This message is a reply to:
 Message 16 by erikp, posted 12-23-2008 8:18 AM erikp has replied

Replies to this message:
 Message 20 by erikp, posted 12-24-2008 3:30 AM PaulK has replied

  
Granny Magda
Member (Idle past 143 days)
Posts: 2462
From: UK
Joined: 11-12-2007


Message 18 of 37 (491885)
12-23-2008 2:23 PM
Reply to: Message 8 by erikp
12-23-2008 5:29 AM


A Serious Misunderstanding of the Scientific Method
Hi erikp and welcome to the forum,
quote:
Science and religion do not overlap and may not overlap.
That would be nice, I agree. Unfortunately, religion has always delved into matters that are better left to the scientific method and it continues to do so.
quote:
Only observations from reality have the status: proven true.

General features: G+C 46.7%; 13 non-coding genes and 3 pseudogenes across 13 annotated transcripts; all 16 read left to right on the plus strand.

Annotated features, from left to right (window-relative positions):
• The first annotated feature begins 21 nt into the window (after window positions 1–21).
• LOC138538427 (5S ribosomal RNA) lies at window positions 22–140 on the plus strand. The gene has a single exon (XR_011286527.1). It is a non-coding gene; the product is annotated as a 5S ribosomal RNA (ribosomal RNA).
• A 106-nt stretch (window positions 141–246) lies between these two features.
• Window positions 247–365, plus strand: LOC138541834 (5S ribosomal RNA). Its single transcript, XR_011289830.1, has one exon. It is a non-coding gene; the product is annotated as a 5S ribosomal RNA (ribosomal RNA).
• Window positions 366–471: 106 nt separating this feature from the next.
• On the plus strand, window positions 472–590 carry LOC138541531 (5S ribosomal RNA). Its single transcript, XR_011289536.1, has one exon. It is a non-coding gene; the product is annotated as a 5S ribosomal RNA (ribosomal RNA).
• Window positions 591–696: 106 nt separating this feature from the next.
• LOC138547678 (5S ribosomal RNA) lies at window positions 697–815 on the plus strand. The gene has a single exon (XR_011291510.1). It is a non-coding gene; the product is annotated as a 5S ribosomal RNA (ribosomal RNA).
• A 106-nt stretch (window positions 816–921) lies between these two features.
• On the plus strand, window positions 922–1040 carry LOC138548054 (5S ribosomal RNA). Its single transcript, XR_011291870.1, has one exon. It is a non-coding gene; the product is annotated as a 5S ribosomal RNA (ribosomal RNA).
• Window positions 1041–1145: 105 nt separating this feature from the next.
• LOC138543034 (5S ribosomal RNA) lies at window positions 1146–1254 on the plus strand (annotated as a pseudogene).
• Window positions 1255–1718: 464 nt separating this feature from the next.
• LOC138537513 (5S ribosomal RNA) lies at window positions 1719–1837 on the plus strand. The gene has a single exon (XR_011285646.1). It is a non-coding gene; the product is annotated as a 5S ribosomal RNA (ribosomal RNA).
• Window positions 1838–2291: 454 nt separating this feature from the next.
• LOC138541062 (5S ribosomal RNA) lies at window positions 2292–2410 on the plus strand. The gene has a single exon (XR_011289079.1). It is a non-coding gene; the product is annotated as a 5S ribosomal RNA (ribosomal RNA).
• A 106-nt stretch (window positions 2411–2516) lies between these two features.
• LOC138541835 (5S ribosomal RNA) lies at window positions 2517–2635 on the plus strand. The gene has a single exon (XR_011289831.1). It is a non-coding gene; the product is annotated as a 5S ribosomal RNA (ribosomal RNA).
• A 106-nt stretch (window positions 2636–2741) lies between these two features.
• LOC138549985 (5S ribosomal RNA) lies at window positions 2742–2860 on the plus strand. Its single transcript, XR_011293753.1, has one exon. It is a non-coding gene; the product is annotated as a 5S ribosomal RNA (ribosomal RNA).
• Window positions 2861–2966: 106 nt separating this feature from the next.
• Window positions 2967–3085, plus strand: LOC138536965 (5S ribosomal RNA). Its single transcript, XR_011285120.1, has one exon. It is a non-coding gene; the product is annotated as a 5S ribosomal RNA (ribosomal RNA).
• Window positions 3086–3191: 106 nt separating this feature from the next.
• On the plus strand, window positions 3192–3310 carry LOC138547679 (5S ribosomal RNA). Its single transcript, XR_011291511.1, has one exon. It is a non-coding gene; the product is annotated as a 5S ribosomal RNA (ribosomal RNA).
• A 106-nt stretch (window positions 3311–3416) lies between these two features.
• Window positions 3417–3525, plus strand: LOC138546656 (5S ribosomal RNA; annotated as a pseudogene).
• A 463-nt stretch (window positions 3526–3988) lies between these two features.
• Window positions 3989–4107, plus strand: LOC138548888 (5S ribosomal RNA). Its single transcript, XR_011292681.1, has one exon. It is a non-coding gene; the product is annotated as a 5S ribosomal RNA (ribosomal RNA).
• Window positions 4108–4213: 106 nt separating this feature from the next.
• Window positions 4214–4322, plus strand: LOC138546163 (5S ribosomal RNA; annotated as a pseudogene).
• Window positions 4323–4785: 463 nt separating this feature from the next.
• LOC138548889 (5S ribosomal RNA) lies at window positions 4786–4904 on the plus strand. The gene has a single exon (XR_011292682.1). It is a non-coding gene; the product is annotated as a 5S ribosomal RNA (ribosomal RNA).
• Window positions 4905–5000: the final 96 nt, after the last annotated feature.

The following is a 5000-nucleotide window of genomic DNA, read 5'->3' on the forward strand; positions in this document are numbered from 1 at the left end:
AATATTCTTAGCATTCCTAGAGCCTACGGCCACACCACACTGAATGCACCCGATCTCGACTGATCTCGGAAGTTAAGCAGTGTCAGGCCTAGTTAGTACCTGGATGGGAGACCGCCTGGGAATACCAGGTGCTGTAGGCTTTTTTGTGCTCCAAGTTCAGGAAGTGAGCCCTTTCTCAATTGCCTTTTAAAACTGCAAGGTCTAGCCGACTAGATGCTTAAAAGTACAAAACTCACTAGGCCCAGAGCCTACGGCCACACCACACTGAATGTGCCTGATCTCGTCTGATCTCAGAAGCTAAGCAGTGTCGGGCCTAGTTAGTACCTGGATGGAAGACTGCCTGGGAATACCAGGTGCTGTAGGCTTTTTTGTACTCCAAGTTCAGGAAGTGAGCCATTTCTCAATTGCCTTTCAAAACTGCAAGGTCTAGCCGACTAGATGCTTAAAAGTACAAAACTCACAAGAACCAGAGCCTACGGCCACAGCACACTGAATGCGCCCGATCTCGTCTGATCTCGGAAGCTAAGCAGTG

I disagree somewhat. How do we know that the observer is doing his job properly? Nonetheless, I would say that observations are as close as we can ever practically get to "proven true", so this is a very small point. Once something has been reliably and repeatedly observed, it is reasonable to say that it is proven true.
quote:
If a scientific theorem has the status "proven", it means that it does not cover any possible future observations. That would simply make the scientific theorem useless for any practical purpose.
I agree with the first sentence, but it does not describe the scientific method as it is practised. The second sentence is just plain wrong.
No scientific theory is ever considered "proven". One might describe an observation as proven, but not the theory that underlies it. Science holds all theories as tentative explanations, pending potential future correction. This is precisely because of the problems that you describe; potential for future falsification.